The order buyer buys what he can to fill the order for the week. This order will change, which changes what the buyer needs and will pay for your lambs.
Another option is a processing plant has more demand than it can supply locally so the buyers bring in trailer loads of uniform lambs from auctions further away.
Over or under supply and holidays change pricing
To a bit of research to see if the prices for the past few market reports are normal.
The glut of lambs coming off of pasture, due to grass shortages or the end of the grazing season, will lower prices.
While this is the most popular time to sell lambs in our area, especially for people who have to buy winter hay, it is generally the lowest price of the year. Why? Over supply.
A few weeks before a holiday will tend to raise prices above the normal range.
How far over normal depends upon how easy it is for the summer pastured sheep to fill the needs of the holiday customers.
An example: This year one of the main holidays that usually brings high lamb prices for our area did not. The lamb price wasn’t much over normal.
What happened this year? The holiday rotates through the year and this year it happened to be during the glut of lambs coming off of pasture. There wasn’t much of price difference at all for sellers.
When this holiday falls opposite of normal lamb selling season, the price for these holiday lambs will be really high.
This year, and for the next few years, not so much.
Raising Sheep For Profit is an article I wrote that goes into this a little bit (the when to sell your lambs based on seasonality and demand for your area part.)
What are your options if you want a more steady price?
If you are not a fan of the variability of the auction prices for lamb, you do have an option: private sales.
The good news with private sales is you keep all of the money that the customer pays for the lamb. When you sell at an auction, you only get part of the money the eater will pay for the lamb.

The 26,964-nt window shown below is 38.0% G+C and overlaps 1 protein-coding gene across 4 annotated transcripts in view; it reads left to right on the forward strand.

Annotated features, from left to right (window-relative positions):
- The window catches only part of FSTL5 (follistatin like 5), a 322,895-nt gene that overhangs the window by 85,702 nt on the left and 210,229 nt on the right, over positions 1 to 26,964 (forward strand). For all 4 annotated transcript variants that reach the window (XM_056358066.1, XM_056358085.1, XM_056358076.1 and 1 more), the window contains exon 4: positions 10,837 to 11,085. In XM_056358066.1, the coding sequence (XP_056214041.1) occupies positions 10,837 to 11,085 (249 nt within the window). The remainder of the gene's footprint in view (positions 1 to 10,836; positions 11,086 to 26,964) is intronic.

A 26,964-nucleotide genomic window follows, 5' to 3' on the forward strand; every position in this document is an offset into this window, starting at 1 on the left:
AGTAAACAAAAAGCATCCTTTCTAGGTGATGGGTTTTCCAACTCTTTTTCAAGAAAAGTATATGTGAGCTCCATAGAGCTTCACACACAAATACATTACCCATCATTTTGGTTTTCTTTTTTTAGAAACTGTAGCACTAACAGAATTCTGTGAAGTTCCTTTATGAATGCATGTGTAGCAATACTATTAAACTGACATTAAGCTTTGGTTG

The rest of the story is that private sales require more work, that’s why you get more money! If you are willing to do the marketing, work with the individual customers and set up processing, private sales are the ticket.
Some factors that alter price you are not in a market report
While the market report does have quite a bit of information, there are some important things not in the report.
Here are a few examples of factors that will alter price but will not be seen in the market report:
- Condition of the lamb (aside from those listed as prime or choice)
- Differences in structure/body type of lambs
- Lambs in poor health
- Under supply for the week
- Over supply for the week
- Unusual breeds
An example of a pricing trend that will not be on the market report
In our area, hair sheep lambs are listed in the market report like any other lambs. You would need to attend the sale to notice the difference in prices (if there is one).
From what I have seen around here, hair sheep lambs bring about $0.20-30 less per pound than wool lambs of the same quality.
Not sure why, but it is noticeable when you watch the sale.
Regarding hair sheep or wool sheep, some auctions list this out while others do not. It depends upon the preferences of your area.
What if there are no markets close to you?
What about people who live too far away from an auction to ever go there? Hopefully, you thought of this before you got into sheep and have been working on a people to sell your lambs to.
Even if you live too far away from an auction to make it reasonable for you to take lambs, it is wise to know what the current prices are. Unless your animals are pets, you’ll need to sell them to someone.
Knowing the going price is important. You’ll need to give the buyer a reasonable price and you should get a reasonable price for your efforts.
No market reports? Check online.
You have few options, I’d start with online listings. These will give you an idea of what is the going price for your area and what lambs are currently available.
Even with the availability of auctions in our area, many people choose to sell their animals privately. If they can do it, so can you!